The days when BI was seen as hugely expensive tools that were only accessible to a small number of people are gone. The use of common tools such as spreadsheets and access to query languages have made it easier for end users to gain access to large datasets and do their own BI analysis.
One of the challenges, however, is that data inside the organisation often needs to be supplemented by external data in order to get the greatest value from it. An example of this is taking the sales data from a company database and comparing that with geographical and census data to not only see where certain items are sold but to see if there is a correlation between the population and the type of goods that can be more widely applied across the company.
Now there are a number of companies that work in this area and who charge a lot of money for dong this sort of analysis. None of these tools are easy out of the box and all require a fair bit of massaging to make them work.
At Microsoft TechEd in New Orleans, Amir Netz demonstrated new functionality inside Excel 2010 that has the potential to significantly change how many companies do BI.
Using a feature called PowerPivot, Netz connected to 11 different data sources, something that might not seem that difficult until you realise that these are not just local data sources but include SQL Azure (part of Microsoft’s Cloud platform) and data sources that use the Open Data Protocol (OData).
OData was introduced by Microsoft last year as part of the Project Dallas announcement and is a Microsoft initiative.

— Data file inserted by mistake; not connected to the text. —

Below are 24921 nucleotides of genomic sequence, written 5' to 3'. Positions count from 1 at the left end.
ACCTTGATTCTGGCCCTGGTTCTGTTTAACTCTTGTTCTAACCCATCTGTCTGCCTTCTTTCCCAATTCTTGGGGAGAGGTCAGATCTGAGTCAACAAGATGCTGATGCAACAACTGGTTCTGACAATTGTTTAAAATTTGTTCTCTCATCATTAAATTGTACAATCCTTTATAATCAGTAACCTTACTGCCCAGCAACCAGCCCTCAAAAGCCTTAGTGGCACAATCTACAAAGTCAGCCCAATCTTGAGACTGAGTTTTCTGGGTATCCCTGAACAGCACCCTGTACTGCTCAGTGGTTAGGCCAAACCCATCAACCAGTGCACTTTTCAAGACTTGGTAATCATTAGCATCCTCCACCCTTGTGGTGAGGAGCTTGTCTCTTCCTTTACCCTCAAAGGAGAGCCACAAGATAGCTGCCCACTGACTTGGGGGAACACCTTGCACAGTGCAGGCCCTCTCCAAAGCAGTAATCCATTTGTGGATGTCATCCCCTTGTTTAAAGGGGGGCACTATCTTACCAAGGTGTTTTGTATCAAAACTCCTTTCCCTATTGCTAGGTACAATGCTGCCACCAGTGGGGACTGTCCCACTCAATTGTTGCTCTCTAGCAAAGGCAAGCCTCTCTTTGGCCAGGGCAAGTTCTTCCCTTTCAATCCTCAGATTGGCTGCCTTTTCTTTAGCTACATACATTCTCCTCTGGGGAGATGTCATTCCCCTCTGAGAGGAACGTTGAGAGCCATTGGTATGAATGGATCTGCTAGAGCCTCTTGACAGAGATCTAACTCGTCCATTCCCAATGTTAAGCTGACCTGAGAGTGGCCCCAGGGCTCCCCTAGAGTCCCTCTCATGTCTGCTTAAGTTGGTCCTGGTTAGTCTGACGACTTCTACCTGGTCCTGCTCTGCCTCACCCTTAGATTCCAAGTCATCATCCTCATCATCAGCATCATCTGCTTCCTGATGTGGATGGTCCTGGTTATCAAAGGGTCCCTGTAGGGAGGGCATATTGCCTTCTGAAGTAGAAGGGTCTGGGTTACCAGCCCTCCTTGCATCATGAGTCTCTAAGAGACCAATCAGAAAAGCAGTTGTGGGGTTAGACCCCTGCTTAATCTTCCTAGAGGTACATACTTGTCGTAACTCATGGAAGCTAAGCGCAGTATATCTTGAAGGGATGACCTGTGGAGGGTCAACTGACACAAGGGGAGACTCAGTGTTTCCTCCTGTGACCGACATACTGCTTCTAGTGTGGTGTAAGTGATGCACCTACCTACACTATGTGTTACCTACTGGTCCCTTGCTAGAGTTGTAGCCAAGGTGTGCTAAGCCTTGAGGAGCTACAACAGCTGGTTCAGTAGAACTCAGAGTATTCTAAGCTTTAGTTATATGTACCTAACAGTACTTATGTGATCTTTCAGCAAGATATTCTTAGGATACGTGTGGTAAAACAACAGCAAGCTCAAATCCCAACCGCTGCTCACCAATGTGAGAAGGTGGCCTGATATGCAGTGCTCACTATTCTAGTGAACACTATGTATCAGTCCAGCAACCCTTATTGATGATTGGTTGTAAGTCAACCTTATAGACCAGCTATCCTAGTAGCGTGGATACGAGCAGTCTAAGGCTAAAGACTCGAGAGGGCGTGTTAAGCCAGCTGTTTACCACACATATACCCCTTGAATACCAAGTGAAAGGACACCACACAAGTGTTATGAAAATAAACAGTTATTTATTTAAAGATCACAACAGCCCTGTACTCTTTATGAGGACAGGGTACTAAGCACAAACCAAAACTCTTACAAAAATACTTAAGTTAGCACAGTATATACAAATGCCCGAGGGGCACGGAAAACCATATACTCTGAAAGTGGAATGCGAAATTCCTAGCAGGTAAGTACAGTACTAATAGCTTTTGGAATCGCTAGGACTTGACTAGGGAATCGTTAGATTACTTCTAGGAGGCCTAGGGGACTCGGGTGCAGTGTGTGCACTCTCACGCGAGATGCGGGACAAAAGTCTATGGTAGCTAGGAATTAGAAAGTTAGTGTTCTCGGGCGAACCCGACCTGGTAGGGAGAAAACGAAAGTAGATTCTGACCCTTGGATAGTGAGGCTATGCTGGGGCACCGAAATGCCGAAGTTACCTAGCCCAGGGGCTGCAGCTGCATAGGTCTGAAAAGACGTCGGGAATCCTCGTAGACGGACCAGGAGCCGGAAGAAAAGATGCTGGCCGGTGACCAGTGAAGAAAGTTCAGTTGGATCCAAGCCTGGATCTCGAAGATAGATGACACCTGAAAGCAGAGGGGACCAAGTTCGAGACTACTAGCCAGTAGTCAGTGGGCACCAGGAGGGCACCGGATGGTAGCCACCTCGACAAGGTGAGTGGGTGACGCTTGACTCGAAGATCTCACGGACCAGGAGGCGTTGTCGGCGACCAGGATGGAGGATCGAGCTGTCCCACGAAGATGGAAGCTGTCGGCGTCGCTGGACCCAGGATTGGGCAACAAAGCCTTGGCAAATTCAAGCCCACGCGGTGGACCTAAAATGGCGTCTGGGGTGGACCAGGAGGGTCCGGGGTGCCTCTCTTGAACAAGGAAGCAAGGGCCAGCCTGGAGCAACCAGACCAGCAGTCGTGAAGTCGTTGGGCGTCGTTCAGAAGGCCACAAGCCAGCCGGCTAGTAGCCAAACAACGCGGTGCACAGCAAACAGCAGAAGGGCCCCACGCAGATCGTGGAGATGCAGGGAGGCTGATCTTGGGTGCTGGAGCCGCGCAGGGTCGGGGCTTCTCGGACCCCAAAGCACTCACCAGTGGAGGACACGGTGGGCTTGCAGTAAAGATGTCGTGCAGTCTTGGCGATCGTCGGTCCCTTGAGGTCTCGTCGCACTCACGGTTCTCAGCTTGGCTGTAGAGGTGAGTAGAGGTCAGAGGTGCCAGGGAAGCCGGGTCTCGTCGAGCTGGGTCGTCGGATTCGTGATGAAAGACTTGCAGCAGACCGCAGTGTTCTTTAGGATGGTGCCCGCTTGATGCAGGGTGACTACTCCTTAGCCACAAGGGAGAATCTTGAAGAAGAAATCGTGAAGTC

In the Netz demonstration he announced that Netflix is making its entire DVD database available via OData. Using the OData interface, Netz proceeded not only to pull in the entire Netflix database onto the local laptop but then demonstrate that once you have brought together all your data sources inside PowerPivot, you can then save into SharePoint.
Once you save into SharePoint, the data is uploaded into SQL Analysis Services and becomes its own database. Users are now able to query against that database and use any reporting or analysis tools that they want and all of this has been done relatively seamlessly.
To get the geographical data, Netz used the Bing SDK that has just been released.
In order to view the data, Microsoft will be releasing a new Silverlight control – Pivot Viewer – which adds a lot of extra rich graphical ways to display and present data.
There is no doubt that this is a significant step forward for power users create BI databases and who need to work with complex datasets from multiple locations. Using the OData interface to bring in external data is also very powerful but there are some significant concerns here.
Once the user has create the BI set and then saved it out through SharePoint into its own database who owns the data and how is data integrity preserved? This is something that has not been addressed by Microsoft.
There are also some significant issues from a commercial perspective over data access and data usage. For example, if I make my data available via OData and you then use that for analysis, how do I stop you storing it locally and reusing it?
This is a significant problem for any commercial organisation looking to provide limited use licenses of data and without the ability to track and limit use, the commercialisation of large datasets could end up being heavily restricted.
Microsoft might be making it easier to pull together data sources but it does need to provide the tools to allow commercial data owners to better limit the way their data is used.